Ancient Greece is often credited with being the birthplace of democracy. Now a new paper deems it also the proud parent of the world’s first market economy.
Some farmers in archaic and classic Greece weren’t choosing which crops to plant based on local nutritional needs. Their decisions on production and distribution were apparently being driven by demand for exports, say Adam Izdebski of the Jagiellonian University in Krakow and Max Planck Institute for the Science of Human History and colleagues, in a paper published in the November edition of The Economic Journal (Oxford University Press).
Thus, ancient Greece – especially along the Aegean coast – had developed market interdependence and integration (when separate markets for a product become a single market) thousands of years earlier than postulated.
Markets ruled by supply and demand are usually considered to have begun with the industrial revolution or the European colonial expansion, not farmers worshipping Zeus and his frisky pantheon.
We have long known that trading had been going on thousands of years ago, possibly as early as the start of the Neolithic revolution, well before we had wheels or tamed the horse. We recently learned that counterfeiting even predates money, in which sense market forces are nothing new. Moreover, by the time of this story, we know that ores, spices, wines and olive oil, rare animals and other exotica were at least sometimes being transported pretty remarkable distances.
But the argument has been that though markets clearly existed in antiquity, they hadn’t been a significant part of the structure of ancient economies, and certainly hadn’t become integrated as mature market systems. Nor was there specialization in crop cultivation.
Izdebski and colleagues’ paper breaks new ground by quantifying a dissociation between the Grecian farmers from 1000 B.C.E. to 600 C.E. and local demand – based on, of all things, pollen.
- Altar to Greek god Pan used as brick in Byzantine church wall in Israel
- Counterfeiting began even before money was invented, archaeologists deduce
- What happened to Neolithic China’s farmers? Bad hare days
The “smoking flower” is that cultivation of staple cereals didn’t increase in tandem with population growth during the 1,600-year study period. On the other hand, cultivation of olive trees (for oil) and vines (for wine) did increase, based on pollen as a proxy for structural changes in agricultural production.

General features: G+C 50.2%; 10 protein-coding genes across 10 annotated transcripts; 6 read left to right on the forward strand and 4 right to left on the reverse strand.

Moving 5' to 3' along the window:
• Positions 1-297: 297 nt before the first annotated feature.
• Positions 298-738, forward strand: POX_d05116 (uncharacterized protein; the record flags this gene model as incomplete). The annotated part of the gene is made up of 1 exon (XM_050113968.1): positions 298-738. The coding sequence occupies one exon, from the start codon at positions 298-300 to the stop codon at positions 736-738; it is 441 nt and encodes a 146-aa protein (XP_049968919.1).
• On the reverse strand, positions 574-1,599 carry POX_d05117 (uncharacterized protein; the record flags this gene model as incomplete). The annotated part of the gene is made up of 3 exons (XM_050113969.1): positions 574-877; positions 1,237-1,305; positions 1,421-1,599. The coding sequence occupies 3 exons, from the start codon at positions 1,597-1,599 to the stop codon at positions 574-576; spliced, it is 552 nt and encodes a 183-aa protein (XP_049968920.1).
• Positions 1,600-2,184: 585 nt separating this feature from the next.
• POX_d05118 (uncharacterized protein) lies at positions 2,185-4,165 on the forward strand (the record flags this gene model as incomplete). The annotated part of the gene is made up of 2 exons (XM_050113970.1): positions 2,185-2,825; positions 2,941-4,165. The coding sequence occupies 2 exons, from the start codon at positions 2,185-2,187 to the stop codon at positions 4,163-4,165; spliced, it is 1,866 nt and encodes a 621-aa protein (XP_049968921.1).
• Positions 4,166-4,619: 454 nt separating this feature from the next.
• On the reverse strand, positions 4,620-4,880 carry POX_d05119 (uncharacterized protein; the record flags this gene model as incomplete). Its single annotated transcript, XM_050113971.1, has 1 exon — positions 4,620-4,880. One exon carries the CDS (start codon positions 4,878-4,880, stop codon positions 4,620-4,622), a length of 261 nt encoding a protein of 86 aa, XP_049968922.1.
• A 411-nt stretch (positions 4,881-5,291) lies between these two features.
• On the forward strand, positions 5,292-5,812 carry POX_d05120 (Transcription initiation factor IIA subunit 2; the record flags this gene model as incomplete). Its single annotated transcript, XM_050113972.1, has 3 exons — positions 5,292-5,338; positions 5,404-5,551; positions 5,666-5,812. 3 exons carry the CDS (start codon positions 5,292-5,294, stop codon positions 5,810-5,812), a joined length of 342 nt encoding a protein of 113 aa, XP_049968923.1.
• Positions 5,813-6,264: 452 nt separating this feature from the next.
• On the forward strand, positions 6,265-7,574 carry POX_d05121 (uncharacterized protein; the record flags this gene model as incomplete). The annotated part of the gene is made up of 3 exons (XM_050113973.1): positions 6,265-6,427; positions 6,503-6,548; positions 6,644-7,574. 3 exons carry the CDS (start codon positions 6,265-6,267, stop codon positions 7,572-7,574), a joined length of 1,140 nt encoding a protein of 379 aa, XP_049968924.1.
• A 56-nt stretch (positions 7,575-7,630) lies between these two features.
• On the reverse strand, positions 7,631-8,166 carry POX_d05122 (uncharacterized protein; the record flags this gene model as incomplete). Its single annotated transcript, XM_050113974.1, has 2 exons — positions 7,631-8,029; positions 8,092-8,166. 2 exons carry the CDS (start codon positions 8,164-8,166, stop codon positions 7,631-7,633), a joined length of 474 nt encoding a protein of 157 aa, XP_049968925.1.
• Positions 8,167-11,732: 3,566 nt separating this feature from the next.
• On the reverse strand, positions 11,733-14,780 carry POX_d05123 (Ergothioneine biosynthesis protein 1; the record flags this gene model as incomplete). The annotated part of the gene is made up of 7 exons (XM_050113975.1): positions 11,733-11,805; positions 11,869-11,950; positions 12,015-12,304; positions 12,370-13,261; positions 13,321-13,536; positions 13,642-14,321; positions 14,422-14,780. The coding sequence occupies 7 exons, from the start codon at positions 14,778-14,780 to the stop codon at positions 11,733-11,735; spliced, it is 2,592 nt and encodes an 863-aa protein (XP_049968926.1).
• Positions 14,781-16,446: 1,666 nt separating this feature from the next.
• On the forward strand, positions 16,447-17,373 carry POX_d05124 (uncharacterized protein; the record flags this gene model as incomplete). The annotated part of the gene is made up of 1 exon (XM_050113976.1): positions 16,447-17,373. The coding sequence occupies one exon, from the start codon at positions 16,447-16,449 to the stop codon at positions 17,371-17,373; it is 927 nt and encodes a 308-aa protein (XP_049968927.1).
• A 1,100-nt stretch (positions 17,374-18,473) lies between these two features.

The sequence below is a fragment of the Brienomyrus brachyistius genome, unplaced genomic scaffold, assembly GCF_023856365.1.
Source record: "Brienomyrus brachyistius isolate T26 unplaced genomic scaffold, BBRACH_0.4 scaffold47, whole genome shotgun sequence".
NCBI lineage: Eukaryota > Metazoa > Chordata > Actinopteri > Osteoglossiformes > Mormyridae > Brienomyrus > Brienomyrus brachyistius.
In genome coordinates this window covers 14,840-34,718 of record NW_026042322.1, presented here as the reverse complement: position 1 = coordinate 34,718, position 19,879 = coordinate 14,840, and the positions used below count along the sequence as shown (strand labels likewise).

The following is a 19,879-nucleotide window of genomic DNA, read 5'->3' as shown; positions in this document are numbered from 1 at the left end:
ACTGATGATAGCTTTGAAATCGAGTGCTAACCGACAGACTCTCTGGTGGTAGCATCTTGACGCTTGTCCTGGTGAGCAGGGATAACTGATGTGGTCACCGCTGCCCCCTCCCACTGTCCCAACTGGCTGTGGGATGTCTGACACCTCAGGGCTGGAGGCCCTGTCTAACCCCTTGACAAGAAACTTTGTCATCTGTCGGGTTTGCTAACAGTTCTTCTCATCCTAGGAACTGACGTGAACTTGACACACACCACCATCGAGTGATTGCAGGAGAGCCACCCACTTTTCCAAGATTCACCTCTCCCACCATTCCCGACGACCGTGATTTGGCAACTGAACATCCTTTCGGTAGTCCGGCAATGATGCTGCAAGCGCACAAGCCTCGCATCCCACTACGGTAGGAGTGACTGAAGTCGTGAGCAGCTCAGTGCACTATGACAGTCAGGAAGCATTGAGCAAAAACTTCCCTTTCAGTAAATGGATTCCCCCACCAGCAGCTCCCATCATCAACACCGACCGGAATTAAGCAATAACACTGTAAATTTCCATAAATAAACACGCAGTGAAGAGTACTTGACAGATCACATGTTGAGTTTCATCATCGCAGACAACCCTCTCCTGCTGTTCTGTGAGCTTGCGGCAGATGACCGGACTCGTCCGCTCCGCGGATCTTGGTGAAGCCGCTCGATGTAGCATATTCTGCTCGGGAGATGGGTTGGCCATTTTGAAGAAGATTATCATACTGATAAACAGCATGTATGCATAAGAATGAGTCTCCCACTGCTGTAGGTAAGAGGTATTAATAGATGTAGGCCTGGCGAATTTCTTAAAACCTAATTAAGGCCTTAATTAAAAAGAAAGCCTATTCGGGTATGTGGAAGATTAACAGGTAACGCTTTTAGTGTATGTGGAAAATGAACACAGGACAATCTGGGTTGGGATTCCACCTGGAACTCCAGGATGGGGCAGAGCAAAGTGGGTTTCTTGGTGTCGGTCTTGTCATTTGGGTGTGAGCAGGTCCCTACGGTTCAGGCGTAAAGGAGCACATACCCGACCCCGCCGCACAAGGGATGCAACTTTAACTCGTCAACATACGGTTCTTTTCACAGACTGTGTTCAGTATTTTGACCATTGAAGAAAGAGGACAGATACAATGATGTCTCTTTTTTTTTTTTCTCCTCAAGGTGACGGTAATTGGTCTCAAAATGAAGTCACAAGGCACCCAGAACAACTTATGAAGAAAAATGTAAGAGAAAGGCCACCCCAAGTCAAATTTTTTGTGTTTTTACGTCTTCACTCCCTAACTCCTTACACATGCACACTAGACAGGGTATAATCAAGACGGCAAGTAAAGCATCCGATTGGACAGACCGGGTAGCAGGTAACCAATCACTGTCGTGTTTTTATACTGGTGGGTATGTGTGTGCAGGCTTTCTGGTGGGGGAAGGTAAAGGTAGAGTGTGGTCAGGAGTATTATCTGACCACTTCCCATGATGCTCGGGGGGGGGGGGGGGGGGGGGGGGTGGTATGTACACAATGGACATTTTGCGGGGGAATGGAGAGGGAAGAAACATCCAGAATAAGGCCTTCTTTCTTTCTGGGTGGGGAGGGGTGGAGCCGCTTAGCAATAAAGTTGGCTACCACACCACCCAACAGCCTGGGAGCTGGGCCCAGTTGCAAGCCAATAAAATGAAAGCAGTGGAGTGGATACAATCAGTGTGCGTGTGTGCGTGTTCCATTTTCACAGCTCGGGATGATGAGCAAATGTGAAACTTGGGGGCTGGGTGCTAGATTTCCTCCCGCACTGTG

In short, the agronomists in archaic and classic Greece were running a market economy, say the authors – who are the first to quantify the scale of trade, and degree of market integration in pre-Roman times, Izdebski explains to Haaretz.
There had been plenty of evidence about the scale of trade and marketing as of later Roman times, he says. Not so for the earlier periods in antiquity, certainly not by modern economic criteria.
The study of ancient pollen is called palynology. One novelty in the new study, Izdebski says, is that the researchers tapped a century’s worth of pollen data: that’s how long palynology as a test for human economic activity has existed. Who knew?
The second novelty is their use of palynology to indicate the scale of trade, and demonstrate profound agricultural market integration in Greece some 2,600 years ago, before Athens became a full-blown democracy under Pericles.
The pollen data from sediment cores demonstrates the connection, and stability in the connection, between oil and wine-producing areas in Greece and far-flung grain-producing regions around the Black Sea, where Greeks founded their colonies, Izdebski explains.
The nearer the farmers in Greece were to the Black Sea, the stronger the effect: They were deeply reliant on importing grains, in exchange for which they exported olive oil and wine.
One may assume the farmers of yore were planting things deliberately, he points out – nobody was standing there with a spear in hand forcing them to grow vines instead of wheat.
Anyway, once market integration arises, the community transforms its environment in very strong ways, almost completely, to fit this economic pattern, Izdebski says. “To be able to pay for the imports, there is specialization in olive and vine cultivation. What we showed, existing much earlier than Roman times, is how deep the reliance of trade was to survival,” he sums up.
Say it with flowers
The researchers tapped the European Pollen Database, fresh data from other investigators, and pollen in cored sediments taken from six sites in southern Greece to quantify change in the agricultural landscape over time. The age of the sediment cores was determined by radiocarbon dating.